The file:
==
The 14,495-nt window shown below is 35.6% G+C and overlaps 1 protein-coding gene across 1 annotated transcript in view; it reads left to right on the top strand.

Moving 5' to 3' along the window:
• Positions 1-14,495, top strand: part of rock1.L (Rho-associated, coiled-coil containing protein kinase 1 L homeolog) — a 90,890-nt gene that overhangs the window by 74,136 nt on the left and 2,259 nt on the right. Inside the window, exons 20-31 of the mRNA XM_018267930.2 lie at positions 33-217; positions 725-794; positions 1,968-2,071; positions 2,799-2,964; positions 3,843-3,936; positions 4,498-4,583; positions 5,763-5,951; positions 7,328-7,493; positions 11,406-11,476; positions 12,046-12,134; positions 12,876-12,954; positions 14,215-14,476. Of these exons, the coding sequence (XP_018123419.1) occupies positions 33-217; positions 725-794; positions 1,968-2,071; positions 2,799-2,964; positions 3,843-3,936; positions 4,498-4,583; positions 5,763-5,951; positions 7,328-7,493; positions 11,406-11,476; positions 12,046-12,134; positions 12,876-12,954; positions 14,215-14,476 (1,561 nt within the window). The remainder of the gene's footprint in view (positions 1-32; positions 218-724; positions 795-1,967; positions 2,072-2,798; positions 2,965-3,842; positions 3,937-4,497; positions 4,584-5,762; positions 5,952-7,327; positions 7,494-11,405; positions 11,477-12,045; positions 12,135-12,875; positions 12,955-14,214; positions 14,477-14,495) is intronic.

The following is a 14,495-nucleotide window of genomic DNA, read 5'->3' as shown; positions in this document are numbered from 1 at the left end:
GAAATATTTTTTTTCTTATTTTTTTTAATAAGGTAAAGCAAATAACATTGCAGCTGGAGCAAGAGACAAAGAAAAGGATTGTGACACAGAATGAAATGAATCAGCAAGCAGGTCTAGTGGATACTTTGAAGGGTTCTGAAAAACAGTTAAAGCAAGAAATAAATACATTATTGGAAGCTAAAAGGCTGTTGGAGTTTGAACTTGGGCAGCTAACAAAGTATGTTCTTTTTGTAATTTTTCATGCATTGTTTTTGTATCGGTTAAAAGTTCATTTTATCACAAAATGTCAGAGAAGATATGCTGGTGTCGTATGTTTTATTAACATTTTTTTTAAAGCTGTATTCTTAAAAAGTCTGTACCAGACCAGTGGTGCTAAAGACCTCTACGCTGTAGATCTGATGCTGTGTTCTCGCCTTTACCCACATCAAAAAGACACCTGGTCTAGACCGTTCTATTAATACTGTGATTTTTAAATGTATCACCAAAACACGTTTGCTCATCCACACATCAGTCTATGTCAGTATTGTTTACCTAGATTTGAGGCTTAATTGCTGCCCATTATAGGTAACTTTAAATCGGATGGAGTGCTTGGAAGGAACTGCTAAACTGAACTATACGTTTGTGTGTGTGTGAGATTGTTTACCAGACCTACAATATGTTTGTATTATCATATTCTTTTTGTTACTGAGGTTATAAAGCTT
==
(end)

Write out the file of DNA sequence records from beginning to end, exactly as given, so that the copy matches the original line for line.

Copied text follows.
The 14,495-nt window shown below is 35.6% G+C and overlaps 1 protein-coding gene across 1 annotated transcript in view; it reads left to right on the top strand.

Moving 5' to 3' along the window:
• Positions 1-14,495, top strand: part of rock1.L (Rho-associated, coiled-coil containing protein kinase 1 L homeolog) — a 90,890-nt gene that overhangs the window by 74,136 nt on the left and 2,259 nt on the right. Inside the window, exons 20-31 of the mRNA XM_018267930.2 lie at positions 33-217; positions 725-794; positions 1,968-2,071; positions 2,799-2,964; positions 3,843-3,936; positions 4,498-4,583; positions 5,763-5,951; positions 7,328-7,493; positions 11,406-11,476; positions 12,046-12,134; positions 12,876-12,954; positions 14,215-14,476. Of these exons, the coding sequence (XP_018123419.1) occupies positions 33-217; positions 725-794; positions 1,968-2,071; positions 2,799-2,964; positions 3,843-3,936; positions 4,498-4,583; positions 5,763-5,951; positions 7,328-7,493; positions 11,406-11,476; positions 12,046-12,134; positions 12,876-12,954; positions 14,215-14,476 (1,561 nt within the window). The remainder of the gene's footprint in view (positions 1-32; positions 218-724; positions 795-1,967; positions 2,072-2,798; positions 2,965-3,842; positions 3,937-4,497; positions 4,584-5,762; positions 5,952-7,327; positions 7,494-11,405; positions 11,477-12,045; positions 12,135-12,875; positions 12,955-14,214; positions 14,477-14,495) is intronic.

The following is a 14,495-nucleotide window of genomic DNA, read 5'->3' as shown; positions in this document are numbered from 1 at the left end:
GAAATATTTTTTTTCTTATTTTTTTTAATAAGGTAAAGCAAATAACATTGCAGCTGGAGCAAGAGACAAAGAAAAGGATTGTGACACAGAATGAAATGAATCAGCAAGCAGGTCTAGTGGATACTTTGAAGGGTTCTGAAAAACAGTTAAAGCAAGAAATAAATACATTATTGGAAGCTAAAAGGCTGTTGGAGTTTGAACTTGGGCAGCTAACAAAGTATGTTCTTTTTGTAATTTTTCATGCATTGTTTTTGTATCGGTTAAAAGTTCATTTTATCACAAAATGTCAGAGAAGATATGCTGGTGTCGTATGTTTTATTAACATTTTTTTTAAAGCTGTATTCTTAAAAAGTCTGTACCAGACCAGTGGTGCTAAAGACCTCTACGCTGTAGATCTGATGCTGTGTTCTCGCCTTTACCCACATCAAAAAGACACCTGGTCTAGACCGTTCTATTAATACTGTGATTTTTAAATGTATCACCAAAACACGTTTGCTCATCCACACATCAGTCTATGTCAGTATTGTTTACCTAGATTTGAGGCTTAATTGCTGCCCATTATAGGTAACTTTAAATCGGATGGAGTGCTTGGAAGGAACTGCTAAACTGAACTATACGTTTGTGTGTGTGTGAGATTGTTTACCAGACCTACAATATGTTTGTATTATCATATTCTTTTTGTTACTGAGGTTATAAAGCTT